By Jack Marley-Payne
A visit to the college bar is halfway up the stepladder that joins sitting in your room with your balls out drinking a cup of soup from a pot noodle container to an actual establishment. It aspires to be the latter and thus includes a barman/woman and various bar utensils. Crucially, though, it is inhabited exclusively by members of its own college, so (as usual in the Oxford bubble) there is a fair gap between it and the real world.
With no outside influence, everything that is Oxford University is distilled within a college bar. Things happen there that couldn’t be found elsewhere, mainly because the townsfolk would react violently. Much mess is made as wacky drinking games are played, members of the rugby club make very loud noises and fairly niche, degree-related topics are discussed to the boredom of everyone else.
The college bar also enjoys a sort of symbolic status. The number of people who go in it and the amount they drink is often equated with the social capabilities of the college’s members: “I can’t believe how dead it is in here: the freshers are so boring” is sadly a common utterance. Such comments seem a little unfair – I’m sure a socially connected person would have things to do in different places without having to schedule a trip to their native venue too often. Still, it is a place where one can go if there are no other plans to hand, since there’s a high chance that people you know will be there to entertain you. It is after all quite comforting to have such a reliable source of amusement readily accessible..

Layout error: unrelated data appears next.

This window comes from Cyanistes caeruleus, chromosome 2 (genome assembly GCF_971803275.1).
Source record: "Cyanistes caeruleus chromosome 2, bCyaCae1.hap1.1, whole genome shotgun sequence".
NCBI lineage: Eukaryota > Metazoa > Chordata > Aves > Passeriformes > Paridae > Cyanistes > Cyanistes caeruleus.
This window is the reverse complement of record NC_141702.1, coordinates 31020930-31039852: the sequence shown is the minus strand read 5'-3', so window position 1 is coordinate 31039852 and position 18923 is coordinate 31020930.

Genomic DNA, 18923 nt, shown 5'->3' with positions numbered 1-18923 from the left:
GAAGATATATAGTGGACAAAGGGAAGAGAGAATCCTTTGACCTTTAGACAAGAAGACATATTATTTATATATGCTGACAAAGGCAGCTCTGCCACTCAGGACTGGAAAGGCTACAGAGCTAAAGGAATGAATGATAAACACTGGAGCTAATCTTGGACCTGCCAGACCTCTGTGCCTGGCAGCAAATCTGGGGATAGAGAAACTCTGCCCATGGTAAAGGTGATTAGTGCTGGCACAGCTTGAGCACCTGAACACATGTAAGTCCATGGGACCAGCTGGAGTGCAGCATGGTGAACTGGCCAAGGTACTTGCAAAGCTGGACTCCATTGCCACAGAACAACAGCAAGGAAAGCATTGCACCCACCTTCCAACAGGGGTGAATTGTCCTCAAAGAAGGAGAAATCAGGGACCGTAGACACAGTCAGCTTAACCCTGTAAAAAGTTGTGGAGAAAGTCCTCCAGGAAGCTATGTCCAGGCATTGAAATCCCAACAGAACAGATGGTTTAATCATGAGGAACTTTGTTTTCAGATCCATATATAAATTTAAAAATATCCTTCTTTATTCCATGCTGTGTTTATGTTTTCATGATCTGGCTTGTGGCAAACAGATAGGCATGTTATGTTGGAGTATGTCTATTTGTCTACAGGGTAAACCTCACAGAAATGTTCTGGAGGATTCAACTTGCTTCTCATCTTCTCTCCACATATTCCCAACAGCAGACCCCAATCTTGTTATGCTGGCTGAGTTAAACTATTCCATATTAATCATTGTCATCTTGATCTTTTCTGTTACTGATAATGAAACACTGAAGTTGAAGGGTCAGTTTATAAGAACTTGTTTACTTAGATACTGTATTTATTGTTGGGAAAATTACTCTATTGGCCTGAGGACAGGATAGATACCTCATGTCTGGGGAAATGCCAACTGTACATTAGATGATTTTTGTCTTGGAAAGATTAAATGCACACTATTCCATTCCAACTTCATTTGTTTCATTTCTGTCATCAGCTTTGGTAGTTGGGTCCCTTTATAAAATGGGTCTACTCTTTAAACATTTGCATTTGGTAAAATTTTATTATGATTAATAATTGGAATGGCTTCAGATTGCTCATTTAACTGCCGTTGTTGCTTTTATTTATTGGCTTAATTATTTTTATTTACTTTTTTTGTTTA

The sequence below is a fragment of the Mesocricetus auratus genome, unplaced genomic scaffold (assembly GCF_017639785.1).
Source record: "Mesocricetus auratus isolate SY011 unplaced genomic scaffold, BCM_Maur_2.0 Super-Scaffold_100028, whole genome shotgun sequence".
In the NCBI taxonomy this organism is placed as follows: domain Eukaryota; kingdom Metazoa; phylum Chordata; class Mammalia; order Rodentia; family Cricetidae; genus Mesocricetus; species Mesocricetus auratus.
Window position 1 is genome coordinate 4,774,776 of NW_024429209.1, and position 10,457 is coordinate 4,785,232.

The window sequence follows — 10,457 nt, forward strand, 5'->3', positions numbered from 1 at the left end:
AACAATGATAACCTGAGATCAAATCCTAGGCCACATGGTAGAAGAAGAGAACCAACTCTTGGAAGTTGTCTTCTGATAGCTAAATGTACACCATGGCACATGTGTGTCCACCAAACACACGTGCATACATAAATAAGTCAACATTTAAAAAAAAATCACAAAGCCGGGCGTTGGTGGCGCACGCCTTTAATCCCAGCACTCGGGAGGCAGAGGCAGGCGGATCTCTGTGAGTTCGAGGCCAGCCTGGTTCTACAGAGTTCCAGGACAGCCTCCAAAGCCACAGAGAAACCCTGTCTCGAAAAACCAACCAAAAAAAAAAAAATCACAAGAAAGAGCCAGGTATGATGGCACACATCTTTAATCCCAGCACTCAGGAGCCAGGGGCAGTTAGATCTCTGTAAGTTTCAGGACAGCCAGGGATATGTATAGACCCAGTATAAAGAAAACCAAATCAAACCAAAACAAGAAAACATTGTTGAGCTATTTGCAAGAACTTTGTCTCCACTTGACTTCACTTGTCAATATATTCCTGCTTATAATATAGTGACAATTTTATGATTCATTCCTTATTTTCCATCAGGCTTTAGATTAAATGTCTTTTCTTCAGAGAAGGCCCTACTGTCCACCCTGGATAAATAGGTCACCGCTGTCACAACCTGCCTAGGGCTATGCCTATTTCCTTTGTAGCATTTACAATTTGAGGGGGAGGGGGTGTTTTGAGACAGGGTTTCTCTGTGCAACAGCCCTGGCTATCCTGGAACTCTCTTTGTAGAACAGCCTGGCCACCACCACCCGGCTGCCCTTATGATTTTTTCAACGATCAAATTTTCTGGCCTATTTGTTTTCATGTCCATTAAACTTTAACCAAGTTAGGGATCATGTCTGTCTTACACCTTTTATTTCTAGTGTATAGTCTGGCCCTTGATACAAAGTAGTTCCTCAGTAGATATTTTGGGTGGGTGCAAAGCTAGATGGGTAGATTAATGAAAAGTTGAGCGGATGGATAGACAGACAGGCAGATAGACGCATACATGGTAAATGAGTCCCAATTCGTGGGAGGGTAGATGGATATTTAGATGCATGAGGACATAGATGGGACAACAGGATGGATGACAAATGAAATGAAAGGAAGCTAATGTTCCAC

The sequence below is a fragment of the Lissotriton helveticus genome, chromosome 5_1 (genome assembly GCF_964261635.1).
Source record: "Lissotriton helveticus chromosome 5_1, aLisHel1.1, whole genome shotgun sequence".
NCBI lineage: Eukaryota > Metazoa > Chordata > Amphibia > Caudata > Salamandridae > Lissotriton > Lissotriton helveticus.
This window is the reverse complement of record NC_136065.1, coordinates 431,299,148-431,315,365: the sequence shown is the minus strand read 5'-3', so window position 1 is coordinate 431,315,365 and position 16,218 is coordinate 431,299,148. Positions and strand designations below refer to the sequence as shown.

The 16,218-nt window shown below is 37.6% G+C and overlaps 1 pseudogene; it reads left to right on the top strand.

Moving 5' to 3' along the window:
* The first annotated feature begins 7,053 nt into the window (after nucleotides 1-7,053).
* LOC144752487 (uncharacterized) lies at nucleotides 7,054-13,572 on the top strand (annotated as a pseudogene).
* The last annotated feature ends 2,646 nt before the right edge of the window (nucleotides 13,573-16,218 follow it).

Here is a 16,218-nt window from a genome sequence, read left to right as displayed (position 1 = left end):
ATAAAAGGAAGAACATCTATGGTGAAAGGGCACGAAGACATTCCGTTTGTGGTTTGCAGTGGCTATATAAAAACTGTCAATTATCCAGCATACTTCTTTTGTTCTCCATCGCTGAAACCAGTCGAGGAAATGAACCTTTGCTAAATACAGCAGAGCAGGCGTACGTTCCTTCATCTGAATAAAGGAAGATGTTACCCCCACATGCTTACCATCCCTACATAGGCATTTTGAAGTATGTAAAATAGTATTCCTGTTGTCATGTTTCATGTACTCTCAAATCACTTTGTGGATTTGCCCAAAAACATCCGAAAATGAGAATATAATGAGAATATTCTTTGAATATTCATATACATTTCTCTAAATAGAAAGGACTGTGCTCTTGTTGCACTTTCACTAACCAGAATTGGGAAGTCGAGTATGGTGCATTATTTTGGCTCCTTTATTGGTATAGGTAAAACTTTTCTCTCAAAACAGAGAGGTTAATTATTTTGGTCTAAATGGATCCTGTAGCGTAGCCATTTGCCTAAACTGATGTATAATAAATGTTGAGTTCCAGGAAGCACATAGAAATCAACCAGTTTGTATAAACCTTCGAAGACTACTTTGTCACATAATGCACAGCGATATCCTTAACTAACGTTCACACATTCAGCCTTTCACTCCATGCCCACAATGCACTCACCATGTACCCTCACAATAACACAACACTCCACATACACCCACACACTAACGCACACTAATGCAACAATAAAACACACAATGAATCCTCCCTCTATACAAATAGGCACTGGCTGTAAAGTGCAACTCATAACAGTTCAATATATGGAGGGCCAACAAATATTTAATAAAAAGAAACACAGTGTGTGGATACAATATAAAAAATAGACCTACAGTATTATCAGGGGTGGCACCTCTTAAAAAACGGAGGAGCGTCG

On the other hand, it can soon lead to a stagnant nightlife. Going to the same place time after time can get quite depressing but nevertheless addictive. Unlike the Parkend clientele, most people know each other and are therefore unlikely to sleaze on or start a fight with you, for fear of later shame. But sometimes you need to go somewhere new to break out of a bad mood. Also, the bar really is an extension of the college and so is not able to create its own atmosphere, which is one of the best things about a normal pub. After a full day of work and other rubbish, one wants to escape Oxford during one’s eves.
Of course all this whinging is straight up hypocritical. I go to the college bar regularly and so do my friends and I probably enjoy myself more often than not. It would be tempting to draw some trite conclusion involving moderation, but I’m not so sure. I guess it’s an unavoidable part of my, and, odds on, your, life here, and we just have to accept the occasional mediocrity that it entails. After all, as the Cheers theme-tune states, sometimes you wanna go where everybody knows your name.